Music » Livewire

Grant Lee Phillips

With John Doe. Friday, June 4, at the Grog Shop.

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After seven years as the namesake of the acclaimed college rock band Grant Lee Buffalo, Grant-Lee Phillips is now three albums into a solo career, and his latest, Virginia Creeper, is once again chock-full of literate folk rock that has fans singing along with the chorus -- even if they don't quite catch all the references. One of Creeper's five titles that appropriate feminine proper nouns, "Calamity Jane," has attracted a particular misconception.

"The song has nothing to do with Jane Fonda," Phillips says. "I don't know where that one came from. One journalist kind of looks at whatever the last one wrote, and then it becomes like Chinese whispers.

"The song has more to do with George W. and his posse, more to do with that swaggering, gun-toting American attitude that frequently gets us into a lot of trouble. I guess it's a hard thing, though, to throw that at an inquisitive listener -- the idea that a song with a feminine character could in some way personify a macho idea."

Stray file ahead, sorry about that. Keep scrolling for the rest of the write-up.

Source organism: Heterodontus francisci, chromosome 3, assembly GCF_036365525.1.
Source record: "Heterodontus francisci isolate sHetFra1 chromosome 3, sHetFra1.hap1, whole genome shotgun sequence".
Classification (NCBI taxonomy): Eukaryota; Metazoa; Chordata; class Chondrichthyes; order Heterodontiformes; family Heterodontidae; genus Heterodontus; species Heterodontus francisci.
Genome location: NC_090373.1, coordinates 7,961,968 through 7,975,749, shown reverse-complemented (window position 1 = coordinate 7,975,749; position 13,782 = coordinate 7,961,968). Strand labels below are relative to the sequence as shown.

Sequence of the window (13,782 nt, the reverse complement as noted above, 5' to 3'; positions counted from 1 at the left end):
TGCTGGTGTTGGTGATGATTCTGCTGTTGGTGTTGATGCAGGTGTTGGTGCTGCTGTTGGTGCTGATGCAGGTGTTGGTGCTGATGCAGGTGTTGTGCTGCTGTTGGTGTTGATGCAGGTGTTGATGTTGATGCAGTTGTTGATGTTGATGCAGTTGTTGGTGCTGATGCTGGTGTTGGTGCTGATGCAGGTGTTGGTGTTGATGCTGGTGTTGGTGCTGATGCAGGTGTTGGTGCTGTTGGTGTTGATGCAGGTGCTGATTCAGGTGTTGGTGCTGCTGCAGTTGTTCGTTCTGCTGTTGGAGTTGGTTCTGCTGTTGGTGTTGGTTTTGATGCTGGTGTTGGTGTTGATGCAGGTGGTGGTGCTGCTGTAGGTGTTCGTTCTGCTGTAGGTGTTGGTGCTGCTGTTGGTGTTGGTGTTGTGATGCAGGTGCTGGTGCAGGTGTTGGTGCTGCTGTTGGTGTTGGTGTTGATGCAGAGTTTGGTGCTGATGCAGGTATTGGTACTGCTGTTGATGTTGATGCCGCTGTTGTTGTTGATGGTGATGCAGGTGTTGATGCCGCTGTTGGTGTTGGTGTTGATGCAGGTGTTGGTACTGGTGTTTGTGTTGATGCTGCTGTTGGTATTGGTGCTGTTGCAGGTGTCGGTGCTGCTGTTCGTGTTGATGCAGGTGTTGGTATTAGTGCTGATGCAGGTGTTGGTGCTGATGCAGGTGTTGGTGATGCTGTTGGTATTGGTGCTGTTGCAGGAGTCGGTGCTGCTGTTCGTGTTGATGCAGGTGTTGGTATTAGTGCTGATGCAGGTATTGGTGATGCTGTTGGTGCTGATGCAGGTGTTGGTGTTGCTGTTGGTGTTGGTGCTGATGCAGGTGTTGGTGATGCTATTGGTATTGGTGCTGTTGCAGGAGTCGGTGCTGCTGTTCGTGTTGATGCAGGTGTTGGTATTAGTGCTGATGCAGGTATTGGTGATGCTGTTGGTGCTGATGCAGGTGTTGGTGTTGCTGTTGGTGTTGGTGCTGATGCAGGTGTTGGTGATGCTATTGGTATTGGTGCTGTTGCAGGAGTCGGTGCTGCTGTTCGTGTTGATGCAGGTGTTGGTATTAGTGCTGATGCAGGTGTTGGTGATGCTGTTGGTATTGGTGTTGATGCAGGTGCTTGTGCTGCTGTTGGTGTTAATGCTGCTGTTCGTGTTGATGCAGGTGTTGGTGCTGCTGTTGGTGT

June will see the California-based Phillips share both band and stage on a co-headlining tour with former X man John Doe.

"Somehow, by the end of the evening," he says, "we'll all be tangled up in each other's guitar chords and tangled up in our blues."

But what about all those other songs on Creeper? What about songs like "Susanna Little," "Mona Lisa," and "Josephine of the Swamps"?

"I guess I'm following in the footsteps of troubadours before me," Phillips jokes, "and singing about girls is what you do."

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